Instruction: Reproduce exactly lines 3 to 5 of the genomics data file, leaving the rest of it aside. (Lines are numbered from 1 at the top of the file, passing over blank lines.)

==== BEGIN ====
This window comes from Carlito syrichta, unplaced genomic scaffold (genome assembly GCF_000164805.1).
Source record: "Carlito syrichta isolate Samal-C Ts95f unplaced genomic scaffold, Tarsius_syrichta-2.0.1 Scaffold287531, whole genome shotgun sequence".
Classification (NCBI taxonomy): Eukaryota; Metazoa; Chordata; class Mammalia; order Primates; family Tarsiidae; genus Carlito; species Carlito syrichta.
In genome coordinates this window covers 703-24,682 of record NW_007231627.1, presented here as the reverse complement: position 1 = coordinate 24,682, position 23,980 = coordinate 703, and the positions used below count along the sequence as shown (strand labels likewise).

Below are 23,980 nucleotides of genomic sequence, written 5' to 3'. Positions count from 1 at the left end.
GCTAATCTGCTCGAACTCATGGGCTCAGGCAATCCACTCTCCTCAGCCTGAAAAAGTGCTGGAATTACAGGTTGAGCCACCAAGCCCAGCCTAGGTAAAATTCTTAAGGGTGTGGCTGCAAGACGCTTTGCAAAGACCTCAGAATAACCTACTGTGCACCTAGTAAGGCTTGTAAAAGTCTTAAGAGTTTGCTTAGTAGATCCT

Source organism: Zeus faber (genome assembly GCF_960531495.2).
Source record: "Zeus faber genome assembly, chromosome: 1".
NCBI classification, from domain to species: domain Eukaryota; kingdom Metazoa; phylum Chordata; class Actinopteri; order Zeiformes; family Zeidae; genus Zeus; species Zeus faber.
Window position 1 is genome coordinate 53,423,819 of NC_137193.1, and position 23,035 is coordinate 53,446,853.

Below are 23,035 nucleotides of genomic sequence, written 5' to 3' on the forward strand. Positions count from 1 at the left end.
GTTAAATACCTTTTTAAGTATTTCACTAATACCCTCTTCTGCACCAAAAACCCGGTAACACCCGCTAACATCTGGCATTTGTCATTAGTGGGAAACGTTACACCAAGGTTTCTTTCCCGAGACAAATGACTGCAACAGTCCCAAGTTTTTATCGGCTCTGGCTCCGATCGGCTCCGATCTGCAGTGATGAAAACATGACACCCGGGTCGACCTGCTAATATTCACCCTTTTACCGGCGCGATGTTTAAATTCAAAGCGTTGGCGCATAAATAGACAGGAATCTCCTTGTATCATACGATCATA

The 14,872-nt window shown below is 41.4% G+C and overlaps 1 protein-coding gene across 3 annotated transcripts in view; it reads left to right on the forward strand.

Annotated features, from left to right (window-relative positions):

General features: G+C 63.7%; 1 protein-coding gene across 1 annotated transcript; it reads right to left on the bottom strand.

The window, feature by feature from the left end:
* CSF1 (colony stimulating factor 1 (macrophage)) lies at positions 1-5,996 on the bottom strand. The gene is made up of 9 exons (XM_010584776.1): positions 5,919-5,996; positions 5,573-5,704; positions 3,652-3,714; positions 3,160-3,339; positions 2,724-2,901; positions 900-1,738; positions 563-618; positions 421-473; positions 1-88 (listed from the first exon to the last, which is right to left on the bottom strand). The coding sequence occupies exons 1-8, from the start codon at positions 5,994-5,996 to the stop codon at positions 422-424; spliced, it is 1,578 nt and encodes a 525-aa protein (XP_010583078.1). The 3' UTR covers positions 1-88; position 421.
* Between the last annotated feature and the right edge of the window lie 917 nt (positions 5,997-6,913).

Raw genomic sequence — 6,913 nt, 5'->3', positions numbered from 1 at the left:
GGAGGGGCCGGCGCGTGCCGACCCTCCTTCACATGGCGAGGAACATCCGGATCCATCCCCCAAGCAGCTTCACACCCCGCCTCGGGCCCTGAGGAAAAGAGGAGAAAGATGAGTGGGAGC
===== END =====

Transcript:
Classification (NCBI taxonomy): Eukaryota; Metazoa; Chordata; class Mammalia; order Primates; family Tarsiidae; genus Carlito; species Carlito syrichta.
In genome coordinates this window covers 703-24,682 of record NW_007231627.1, presented here as the reverse complement: position 1 = coordinate 24,682, position 23,980 = coordinate 703, and the positions used below count along the sequence as shown (strand labels likewise).

Below are 23,980 nucleotides of genomic sequence, written 5' to 3'. Positions count from 1 at the left end.